Fort Hood Shooting Reopens Unresolved Issues
Another deadly shooting at the Fort Hood Army base in Texas has pushed still unresolved issues related to the massacre there nearly five years ago back to the congressional forefront.
Even before Wednesday’s incident that reportedly left four dead and 14 wounded , Texas lawmakers in particular have been continuing to push for victims from the November 2009 tragedy to be recognized by the federal government. Nidal Malik Asan killed 13 people and wounded more than 30 others at Fort Hood — an incident that shocked the nation and kicked off debate inside and outside of Washington.
For one, there were issues with the compensation benefits for the veterans wounded and the families of those killed — and the Texas delegation has fought for years to award Purple Hearts to the soldiers killed or wounded.
Another debate has centered on exactly how to classify the shooting: was it a terrorist attack, or an act of work-place violence?
Earlier this week, Rep. John Carter, R-Texas, issued a press release detailing his intentions to question Attorney General Eric H. Holder Jr. over why the Obama administration did not label the shooting an act of terror.
Late Wednesday as more information about the shootings was revealed, Carter issued a statement pointedly referencing the 2009 incident.
“The idea that a second attack could happen at Fort Hood is heartbreaking not only to the victims, but to the survivors. The knowledge that a soldier could attack another soldier is devastating to the emotional wellbeing of our troops, which is why in the aftermath of this tragedy support for our troops is more important than ever,” Carter said. “We need to rally around the community and provide the safety and security these people deserve. It is my mission in Congress to ensure that the victims of the 2009 attack and today’s attack are protected and helped from this point forward. While we do not know the motives of the shooter at this time, I will continue to investigate this crisis until all the facts are known. But for now the best we can do is to pray and support the community.”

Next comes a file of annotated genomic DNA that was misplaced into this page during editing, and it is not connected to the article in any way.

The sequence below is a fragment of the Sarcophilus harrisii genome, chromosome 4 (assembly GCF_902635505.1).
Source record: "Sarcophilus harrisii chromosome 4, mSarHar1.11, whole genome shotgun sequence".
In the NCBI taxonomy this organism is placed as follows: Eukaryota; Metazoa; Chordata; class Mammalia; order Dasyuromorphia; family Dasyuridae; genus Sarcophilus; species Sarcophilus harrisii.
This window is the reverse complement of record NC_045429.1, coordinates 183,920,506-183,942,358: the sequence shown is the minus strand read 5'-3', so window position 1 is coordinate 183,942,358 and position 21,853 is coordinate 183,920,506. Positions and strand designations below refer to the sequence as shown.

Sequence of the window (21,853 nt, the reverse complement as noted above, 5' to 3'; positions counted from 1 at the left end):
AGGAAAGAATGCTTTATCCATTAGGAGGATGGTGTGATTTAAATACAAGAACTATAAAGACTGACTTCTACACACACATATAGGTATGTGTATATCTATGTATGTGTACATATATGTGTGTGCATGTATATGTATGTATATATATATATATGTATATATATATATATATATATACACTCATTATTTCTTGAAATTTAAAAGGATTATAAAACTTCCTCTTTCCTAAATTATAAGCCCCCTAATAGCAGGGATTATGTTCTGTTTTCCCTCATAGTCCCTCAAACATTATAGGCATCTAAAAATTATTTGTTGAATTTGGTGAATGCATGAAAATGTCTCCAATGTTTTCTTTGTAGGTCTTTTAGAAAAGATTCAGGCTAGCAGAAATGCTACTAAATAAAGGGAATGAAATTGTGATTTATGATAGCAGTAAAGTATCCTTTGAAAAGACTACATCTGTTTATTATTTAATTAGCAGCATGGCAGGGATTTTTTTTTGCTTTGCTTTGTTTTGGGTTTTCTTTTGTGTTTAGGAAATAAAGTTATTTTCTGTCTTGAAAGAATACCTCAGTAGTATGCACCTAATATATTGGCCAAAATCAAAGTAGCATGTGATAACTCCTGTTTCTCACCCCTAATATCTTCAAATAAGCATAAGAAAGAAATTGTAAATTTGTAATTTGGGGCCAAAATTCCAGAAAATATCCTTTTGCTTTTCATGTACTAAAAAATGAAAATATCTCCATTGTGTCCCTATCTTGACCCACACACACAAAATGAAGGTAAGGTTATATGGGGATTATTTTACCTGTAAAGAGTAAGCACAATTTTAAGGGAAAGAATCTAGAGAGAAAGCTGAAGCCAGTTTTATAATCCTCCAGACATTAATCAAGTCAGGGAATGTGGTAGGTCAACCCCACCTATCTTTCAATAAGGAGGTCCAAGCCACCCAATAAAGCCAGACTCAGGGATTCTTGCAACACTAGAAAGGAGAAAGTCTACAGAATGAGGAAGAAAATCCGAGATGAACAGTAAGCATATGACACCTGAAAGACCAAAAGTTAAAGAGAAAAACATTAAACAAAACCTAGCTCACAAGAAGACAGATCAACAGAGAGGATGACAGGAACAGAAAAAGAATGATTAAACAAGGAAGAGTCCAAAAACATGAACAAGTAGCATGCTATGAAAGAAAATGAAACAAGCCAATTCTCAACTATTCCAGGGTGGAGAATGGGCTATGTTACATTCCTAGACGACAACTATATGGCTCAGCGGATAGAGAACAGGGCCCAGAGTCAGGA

Senate Minority Whip John Cornyn of Texas brought up all those issues in December when the Senate voted on the budget deal. Cornyn was upset that Majority Leader Harry Reid, D-Nev., had blocked amendments, and he was frustrated that Fort Hood victims had not received Purple Hearts.
“If a U.S. soldier is killed in Afghanistan by an Al Qaeda-inspired terrorist alongside the Taliban, he or she will posthumously be given a Purple Heart award and his or her family will receive the requisite benefits that go along with losing your life in service to your country,” Cornyn said in December. “Yet the U.S. Government has chosen to discriminate against these people who lost their lives at Fort Hood four years ago at the hands of a terrorist.”
Cornyn has a measure proposing to provide recognition and compensation to the victims of the 2009 attack. Carter’s bill, identical to Cornyn’s, has 225 House co-sponsors. But so far, neither have been able to get their bills to the floor.
Cornyn said during the budget fight that Asan had been in contact with senior al Qaeda operative, Anwar al-Awlaki, who was subsequently killed in a U.S. drone attack in Yemen.
Cornyn said after Wednesday’s shooting that his heart was was “once again very heavy,” because “[t]he scenes coming from Ft. Hood today are sadly too familiar and still too fresh in our memories.”
He added, “No community should have to go through this horrific violence once, let alone twice.”
President Barack Obama struck a somber tone speaking with reporters Wednesday, saying the nation is “heartbroken that something like this might have happened again.”
“Any shooting is troubling,” the president said. “Obviously this reopens the pain of what happened at Fort Hood five years ago.”